Buried in Haverford’s Special Collections is a brief letter from Maria Mitchell to E.D. Cope. When she wrote to Cope, Mitchell was a senior member of the scientific community. She was director of Vassar College’s observatory, where she was also professor of astronomy. On October 1, 1847, when she was 29, she had discovered a comet, which discovery brought her considerable fame (and a gold medal from the King of Denmark). Following her discovery she was elected the first woman fellow of the American Academy of Arts and Sciences. She spent the next two decades working for the U.S. Nautical Almanac Office computing ephemerides for Venus, was appointed to the American Philosophical Society in 1865, and in the same year she became the first female faculty member at Vassar College when it opened. By any measure, Mitchell was an accomplished scholar.
Cope too was an accomplished scholar, though his area of expertise was paleontology rather than astronomy. Although he had taught briefly at Haverford College, he didn’t seem to enjoy teaching, complaining that the students required too much time and attention, and so retired. His irritation was not limited to students and their incessant questions. When he left Haverford and moved into Philadelphia (his adjoining townhouses still stand at the corner of 21st and Pine St.) he became so annoyed by the herding of livestock down his street, that he wrote to the mayor demanding that the city outlaw it. The mayor’s response was polite but dismissive. He said he would look into it.
When Mitchell wrote to Cope in 1881, she had a very specific request: she hoped he would return her sextant.
1881 Nov 7
Observatory of Vassar College
A gentleman named Heath, who called on me yesterday, tells me that the boxes of the late Professor Orton are likely to reach your hands.
I lent Prof. Orton a valuable sextant which I hope may be found in the collection sent to you. May I trouble you, if it is among them, to send it to me by Express.
Apparently, Mitchell had loaned her sextant to Professor Orton. She was probably referring to James Orton, who in 1867 had borrowed various instruments from the Smithsonian for his expedition up the Amazon and into the Andes and then in 1869 had introduced natural history instruction to Vassar College. in the 1870 Orton made two other trips to the upper Amazon and the Andes.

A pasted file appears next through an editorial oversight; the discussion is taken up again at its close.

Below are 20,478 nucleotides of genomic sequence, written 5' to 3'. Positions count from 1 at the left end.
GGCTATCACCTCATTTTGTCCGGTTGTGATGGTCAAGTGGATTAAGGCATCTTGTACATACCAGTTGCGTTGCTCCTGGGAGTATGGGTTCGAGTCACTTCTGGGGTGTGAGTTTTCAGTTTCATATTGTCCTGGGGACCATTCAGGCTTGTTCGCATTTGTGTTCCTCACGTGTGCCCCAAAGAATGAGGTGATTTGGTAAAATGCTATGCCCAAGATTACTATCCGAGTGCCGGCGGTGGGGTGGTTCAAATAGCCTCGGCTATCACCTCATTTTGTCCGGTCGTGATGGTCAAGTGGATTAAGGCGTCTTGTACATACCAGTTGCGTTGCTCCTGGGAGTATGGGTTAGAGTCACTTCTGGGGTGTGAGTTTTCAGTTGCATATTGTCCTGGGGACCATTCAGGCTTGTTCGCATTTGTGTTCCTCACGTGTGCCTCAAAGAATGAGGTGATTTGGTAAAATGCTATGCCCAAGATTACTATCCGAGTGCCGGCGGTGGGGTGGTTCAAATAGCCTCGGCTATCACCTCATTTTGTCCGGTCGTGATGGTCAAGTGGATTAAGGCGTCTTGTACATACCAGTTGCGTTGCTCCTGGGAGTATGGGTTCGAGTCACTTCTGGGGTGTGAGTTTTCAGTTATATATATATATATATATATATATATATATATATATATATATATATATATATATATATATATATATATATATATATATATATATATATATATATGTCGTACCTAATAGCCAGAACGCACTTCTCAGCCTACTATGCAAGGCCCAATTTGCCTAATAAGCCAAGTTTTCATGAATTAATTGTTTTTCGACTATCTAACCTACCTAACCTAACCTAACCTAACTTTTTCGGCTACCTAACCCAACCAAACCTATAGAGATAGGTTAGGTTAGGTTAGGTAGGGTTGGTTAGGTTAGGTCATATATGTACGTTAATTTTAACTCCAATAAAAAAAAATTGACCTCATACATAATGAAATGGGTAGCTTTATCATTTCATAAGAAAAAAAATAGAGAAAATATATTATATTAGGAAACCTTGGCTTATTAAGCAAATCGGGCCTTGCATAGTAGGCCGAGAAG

Orton’s interests in zoology and his explorations of the Andes seems to have linked Cope’s paleontology to Mitchell’s astronomy. Orton, who had a history of borrowing astronomical instruments, probably borrowed Mitchell’s sextant for one of his later trips to the Andes. We can imagine Orton exploring the Amazon jungle and the Andes using Mitchell’s sextant to chart his way. Then, after he died, Cope had arranged to acquire some of Orton’s material related to his zoological work. Apparently, Mitchell suspected that in one of those boxes Cope would find her valuable sextant.
Unfortunately, we don’t know if Mitchell ever received her sextant or even if Cope replied—unfortunately, Haverford’s collection of Cope letters doesn’t include any of his responses. Maybe the observatory at Vassar College has Mitchell’s sextant now on display with other historically significant instruments.
This letter is in the collection of E. D. Cope letters, which includes letters from all sorts of interesting people, including a letter from Ernst Haekel. To find other letters in the collection, see the Edward Drinker Cope Papers finding aid. If you want to read more about Cope, see these posts. ↩
Known for years (and probably still in various circles) as “Miss Mitchell’s Comet,” it is formally identified as C/1847 T1. ↩
Orton was apparently a supporter of coeducation and wrote a text based on his experiences teaching natural history at Vassar: Liberal Education of Women. He also wrote Comparative Zoology, Structural and Systematic, based on Agassiz’s functional approach to zoology. ↩
Haverford College used to have some 19th-century instruments, including sextants. But the college recently sold them. In a strange denial of expertise, the astronomer at the time didn’t consult with the historian of science (me) before deciding we no longer needed the instruments and deciding to sell them (the proceeds were used to support public programs at the observatory, if I recall correctly). We have lost the chance to learn anything more about those instruments. ↩